The 10K # above seems to be based on about 40 hours per year based on the fuel # and a 172/177 type aircraft. 40-50 hours per year is pretty typical for many owners. So if you can rent a 172 for about $120/hr (good price for around here) 40 hours = $5000 vs $10,000 for owning.

    Brian
    CFIIG/ASEL
     
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  8. Jumpmaster

    Jumpmaster Pre-takeoff checklist

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    I use $12K per year as a budget number for a fixed gear, fixed pitch prop that is in excellent shape. That would include a minor stuff like a battery or ELT going gunny sack which you can absorb by buying less gas, etc. If your plane is not in excellent condition, then it can be a crap shoot. Most will tell you it can take up to 3 annuals to get it in the condition you like but YMMV. If you are looking at something that has ancient avionics, a history of engine issues, deferred maintenance or serious corrosion (If you are serious about a 177, need to get the spar inspected by someone who knows what to look for), you could be in for a sleigh ride.
     
  9. Groundpounder

    Groundpounder Pattern Altitude

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    My first year of ownership was about $30k, but that included an avionics upgrade
     
  10. midwestpa24

    midwestpa24 En-Route

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    First year ownership is usually more expensive other than if you run into an overhaul. First annual with a new mechanic will uncover things the old mechanic or owner overlooked or put off. A new owner is usually a little more picky about fixing things than someone who's had it for years.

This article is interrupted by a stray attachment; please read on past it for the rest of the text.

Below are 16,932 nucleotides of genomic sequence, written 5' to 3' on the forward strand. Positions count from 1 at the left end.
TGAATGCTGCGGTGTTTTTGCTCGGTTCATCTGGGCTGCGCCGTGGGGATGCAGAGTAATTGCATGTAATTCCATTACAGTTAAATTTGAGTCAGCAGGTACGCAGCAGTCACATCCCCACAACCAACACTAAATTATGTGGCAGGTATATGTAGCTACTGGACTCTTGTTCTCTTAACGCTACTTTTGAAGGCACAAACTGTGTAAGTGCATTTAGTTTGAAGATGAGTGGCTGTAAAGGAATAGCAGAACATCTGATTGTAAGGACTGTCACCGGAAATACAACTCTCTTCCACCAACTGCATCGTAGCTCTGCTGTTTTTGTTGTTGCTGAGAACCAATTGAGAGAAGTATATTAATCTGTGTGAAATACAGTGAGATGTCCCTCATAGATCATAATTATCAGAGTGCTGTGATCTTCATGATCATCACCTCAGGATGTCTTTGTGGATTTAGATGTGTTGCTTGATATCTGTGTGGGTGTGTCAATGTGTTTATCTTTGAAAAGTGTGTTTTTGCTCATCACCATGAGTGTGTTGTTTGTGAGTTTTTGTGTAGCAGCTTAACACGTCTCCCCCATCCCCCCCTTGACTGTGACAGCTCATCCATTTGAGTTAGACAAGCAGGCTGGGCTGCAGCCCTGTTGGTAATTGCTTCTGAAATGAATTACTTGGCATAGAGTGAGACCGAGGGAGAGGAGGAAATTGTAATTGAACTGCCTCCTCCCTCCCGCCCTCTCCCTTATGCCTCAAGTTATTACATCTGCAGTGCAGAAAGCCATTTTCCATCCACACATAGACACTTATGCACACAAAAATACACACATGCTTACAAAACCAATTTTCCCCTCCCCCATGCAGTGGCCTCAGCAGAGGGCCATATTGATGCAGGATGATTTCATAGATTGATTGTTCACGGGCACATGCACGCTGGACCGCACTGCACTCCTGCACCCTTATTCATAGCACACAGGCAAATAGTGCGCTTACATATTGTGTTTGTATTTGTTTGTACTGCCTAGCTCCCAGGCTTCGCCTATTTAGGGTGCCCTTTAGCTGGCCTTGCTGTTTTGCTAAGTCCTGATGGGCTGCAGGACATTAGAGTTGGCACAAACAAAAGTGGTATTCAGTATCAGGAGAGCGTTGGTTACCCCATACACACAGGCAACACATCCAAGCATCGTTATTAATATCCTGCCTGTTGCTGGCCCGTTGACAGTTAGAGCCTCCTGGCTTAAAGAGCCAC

11. JOhnH

    JOhnH Touchdown! Greaser!

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    If cost is a concern, a two or three person partnership is great, if you can find the right partners and have a really really good exit clause.

    As others have said, the ongoing costs can vary greatly. In addition to that, my wife and I love traveling to distant places. That means lots of hotel rooms, restaurants, rental cars, museums and various other activities. Our Florida to Alaska round trip alone probably cost ~$20k.
     
  12. idahoflier

    idahoflier Line Up and Wait PoA Supporter

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    @asicer pretty much nailed what categories you will be spending money on. You can get very close to estimating insurance, storage and any applicable taxes. You can estimate how much flying you will do and you should know your local 100LL price and whatever your favorite oil is to figure operating costs. The rest, who knows? You should be prepared for an engine overhaul the day after purchase an aircraft. You likely won't have to, but sometimes it works out that way. You definitely don't want to be "plane poor", i.e. not having the funds available to pay for a major maintenance expense. I purchased my aircraft with a higher time engine and had it overhauled last fall, but I was expecting I would have to overhaul the engine within the first five years.